Acting on the recommendation of a Worker Participation Committee made up of students, faculty and administrators, Jenkins instituted a pilot program with selected Chinese factories “to see if they can meet and sustain worker treatment standards in keeping with Catholic social teaching.”…
I once worked with a guy who claimed to be a male witch. A warlock. His name was Stephen. You never called him Steve. This is at Staples, back in my college days. Stephen staffs the copy center and the computer aisle. Those are his domains, and he rules them as if he’s the wise man on the mountaintop, imparting wisdom to customers asking questions about toner cartridges and paper weight.
It was my dad who brought me to college for my admissions interview. The college was 700 miles from our house. We drove through the night. I was 17. My father was younger than I am now. It was autumn. The college campus was the most collegiate campus you could ever imagine. It was exactly what you thought a college campus would be. It was obviously a set for a film about college.
The scale of predicted damage from climate change, with economic fallout estimated to reach hundreds of trillions of dollars, will require an environmental bailout in which human investment must be total.
This essay by Will Erickson ‘10 won second place in _Notre Dame Magazine’s_ 2015 Young Alumni Essay Contest.
“He’s right over there,” the receptionist directed after buzzing me into the neonatal intensive care unit. Other than that familiar hospital soundtrack of persistent beeping, the unit was quiet as I walked toward my client’s incubator. “Hi, I’m your lawyer,” I said softly as I peeked at my 15-day-old client.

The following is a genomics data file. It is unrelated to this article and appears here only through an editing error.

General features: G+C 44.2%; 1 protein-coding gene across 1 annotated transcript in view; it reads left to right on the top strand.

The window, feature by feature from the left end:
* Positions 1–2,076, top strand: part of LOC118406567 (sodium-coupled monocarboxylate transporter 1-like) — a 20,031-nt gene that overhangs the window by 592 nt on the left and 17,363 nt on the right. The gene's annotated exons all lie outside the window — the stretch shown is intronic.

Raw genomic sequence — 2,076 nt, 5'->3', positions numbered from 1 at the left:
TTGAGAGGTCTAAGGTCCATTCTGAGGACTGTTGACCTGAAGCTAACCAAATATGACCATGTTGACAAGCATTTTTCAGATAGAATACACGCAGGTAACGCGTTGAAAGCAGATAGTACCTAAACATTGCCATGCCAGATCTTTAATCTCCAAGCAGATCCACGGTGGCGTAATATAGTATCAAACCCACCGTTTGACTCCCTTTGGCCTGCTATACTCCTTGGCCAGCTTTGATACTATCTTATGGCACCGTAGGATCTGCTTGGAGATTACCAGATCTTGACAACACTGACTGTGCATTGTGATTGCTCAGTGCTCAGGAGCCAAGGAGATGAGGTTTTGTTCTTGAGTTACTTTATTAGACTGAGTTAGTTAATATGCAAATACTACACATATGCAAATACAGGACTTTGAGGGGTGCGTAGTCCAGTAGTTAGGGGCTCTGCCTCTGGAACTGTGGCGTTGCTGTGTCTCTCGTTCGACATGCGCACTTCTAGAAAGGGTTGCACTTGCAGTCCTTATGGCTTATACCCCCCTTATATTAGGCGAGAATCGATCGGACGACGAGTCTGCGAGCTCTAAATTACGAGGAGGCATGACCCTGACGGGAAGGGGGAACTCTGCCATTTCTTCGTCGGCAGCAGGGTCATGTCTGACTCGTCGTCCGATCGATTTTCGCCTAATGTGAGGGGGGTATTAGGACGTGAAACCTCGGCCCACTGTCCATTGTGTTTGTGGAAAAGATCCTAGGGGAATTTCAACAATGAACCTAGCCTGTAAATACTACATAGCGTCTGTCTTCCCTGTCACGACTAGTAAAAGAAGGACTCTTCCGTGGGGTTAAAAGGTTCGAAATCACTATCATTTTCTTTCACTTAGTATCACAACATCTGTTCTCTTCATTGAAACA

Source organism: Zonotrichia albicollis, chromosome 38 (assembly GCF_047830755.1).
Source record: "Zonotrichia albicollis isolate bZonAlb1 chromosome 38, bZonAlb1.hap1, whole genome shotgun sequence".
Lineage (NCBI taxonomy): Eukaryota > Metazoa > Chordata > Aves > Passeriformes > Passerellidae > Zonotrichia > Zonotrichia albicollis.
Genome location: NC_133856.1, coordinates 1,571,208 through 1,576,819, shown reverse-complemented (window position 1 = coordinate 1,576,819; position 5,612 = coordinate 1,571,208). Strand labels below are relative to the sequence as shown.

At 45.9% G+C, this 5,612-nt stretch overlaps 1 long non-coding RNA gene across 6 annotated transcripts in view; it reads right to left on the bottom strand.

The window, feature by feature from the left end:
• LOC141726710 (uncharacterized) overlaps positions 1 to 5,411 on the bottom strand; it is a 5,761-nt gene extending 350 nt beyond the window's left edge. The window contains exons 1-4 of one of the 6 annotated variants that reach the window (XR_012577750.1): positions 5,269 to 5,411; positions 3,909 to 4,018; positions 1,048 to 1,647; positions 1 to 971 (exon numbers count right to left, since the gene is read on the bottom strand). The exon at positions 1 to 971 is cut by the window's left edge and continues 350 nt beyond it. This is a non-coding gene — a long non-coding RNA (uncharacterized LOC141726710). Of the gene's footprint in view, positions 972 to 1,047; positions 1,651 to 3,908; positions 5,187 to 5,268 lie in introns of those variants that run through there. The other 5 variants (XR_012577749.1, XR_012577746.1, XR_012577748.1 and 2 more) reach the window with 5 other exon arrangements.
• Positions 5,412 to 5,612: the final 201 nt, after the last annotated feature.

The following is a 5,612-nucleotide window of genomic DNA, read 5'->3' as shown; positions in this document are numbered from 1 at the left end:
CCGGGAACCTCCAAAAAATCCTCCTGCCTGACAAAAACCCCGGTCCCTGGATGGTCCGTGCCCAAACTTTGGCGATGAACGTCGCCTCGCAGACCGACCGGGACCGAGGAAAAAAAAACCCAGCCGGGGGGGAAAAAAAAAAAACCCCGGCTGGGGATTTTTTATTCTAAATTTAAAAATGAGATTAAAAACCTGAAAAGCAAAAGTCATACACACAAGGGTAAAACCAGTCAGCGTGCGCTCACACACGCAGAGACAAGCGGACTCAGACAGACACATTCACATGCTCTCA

The bloody fighting between combative Irish nationalists and the British military didn’t escape the attention of students and faculty on the Notre Dame campus.
I was lounging in a bathtub when the police called. Despite the messy relationship between flip-phones and water, I managed to answer.
“Would you like to come down to the barracks?” the state trooper asked.
You don’t hide from the police, especially if you have something to hide. Good liars don’t feel the tremors, the sweat, the Sherman McCoy panic, the overall social ineptitude that plague me in these situations. That evening, as the trooper led me downstairs to the interrogation room, I struggled even to walk. I could go to jail.…
The Keough-Naughton Institute’s Easter Rising documentary chronicles Ireland’s violent declaration of independence and its global reverberations.
Jack Lloyd ’58, who became one of the most familiar and distinctive voices of Notre Dame sports in nearly 50 years as a public address announcer, died in September after a brief illness. He was 79.
During Lloyd’s long tenure, he was known as a consummate professional, an all the more impressive reputation because he was never paid.…
When I was in journalism school 40 years ago, we learned about those factors that went into making news judgments. One was proximity — the value of the hometown story, of localizing news, giving greater weight to events near at hand, looking into the distance (the war in Vietnam, for instance) only as foreign affairs affected us. We were warned not to focus on problems in distant parts of the world while ignoring stories closer to home.…